A test version of NASA's Orion spacecraft successfully landed under two main parachutes in the Arizona desert Aug. 26, 2015 at the U.S. Army's Yuma Proving Ground. Credit: NASA

NASA Tests Orion’s Fate During Parachute Failure Scenario

30 Aug , 2015 by

What would happen to the astronaut crews aboard NASA’s Orion deep space capsule in the event of parachute failures in the final moments before splashdown upon returning from weeks to years long forays to the Moon, Asteroids or Mars?

NASA teams are evaluating Orion’s fate under multiple scenarios in case certain of the ships various parachute systems suffer partial deployment failures after the blistering high speed reentry into the Earth’s atmosphere.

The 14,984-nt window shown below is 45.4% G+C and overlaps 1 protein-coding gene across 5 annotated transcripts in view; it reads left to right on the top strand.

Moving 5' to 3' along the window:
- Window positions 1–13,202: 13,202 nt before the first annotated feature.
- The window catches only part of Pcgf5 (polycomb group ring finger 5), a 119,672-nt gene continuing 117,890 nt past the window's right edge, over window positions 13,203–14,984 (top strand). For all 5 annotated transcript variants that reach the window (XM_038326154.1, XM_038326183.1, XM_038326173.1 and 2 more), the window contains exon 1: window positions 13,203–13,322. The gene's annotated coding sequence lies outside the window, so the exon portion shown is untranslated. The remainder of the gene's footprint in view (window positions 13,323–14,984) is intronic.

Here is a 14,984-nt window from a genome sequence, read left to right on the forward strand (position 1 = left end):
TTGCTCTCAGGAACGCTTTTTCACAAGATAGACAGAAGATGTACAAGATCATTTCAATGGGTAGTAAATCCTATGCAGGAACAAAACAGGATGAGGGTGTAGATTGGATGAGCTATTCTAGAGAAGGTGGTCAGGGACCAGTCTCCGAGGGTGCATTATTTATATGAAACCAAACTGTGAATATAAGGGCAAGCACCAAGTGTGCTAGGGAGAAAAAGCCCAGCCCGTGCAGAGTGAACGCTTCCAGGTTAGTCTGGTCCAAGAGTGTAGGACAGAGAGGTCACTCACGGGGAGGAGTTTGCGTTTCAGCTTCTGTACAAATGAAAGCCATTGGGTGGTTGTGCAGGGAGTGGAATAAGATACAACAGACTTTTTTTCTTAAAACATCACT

Orion is nominally outfitted with multiple different parachute systems including two drogue chutes and three main chutes that are essential for stabilizing and slowing the crewed spacecraft for safely landing in the Pacific Ocean upon concluding a NASA ‘Journey to Mars’ mission.”

This week engineers from NASA and prime contractor Lockheed Martin ran a dramatic and successful six mile high altitude drop test in the skies over the Arizona desert, in the instance where one of the parachutes in each of Orion’s drogue and main systems was intentionally set to fail.

“We test Orion’s parachutes to the extremes to ensure we have a safe system for bringing crews back to Earth on future flights, even if something goes wrong,” says CJ Johnson, project manager for Orion’s parachute system, in a statement.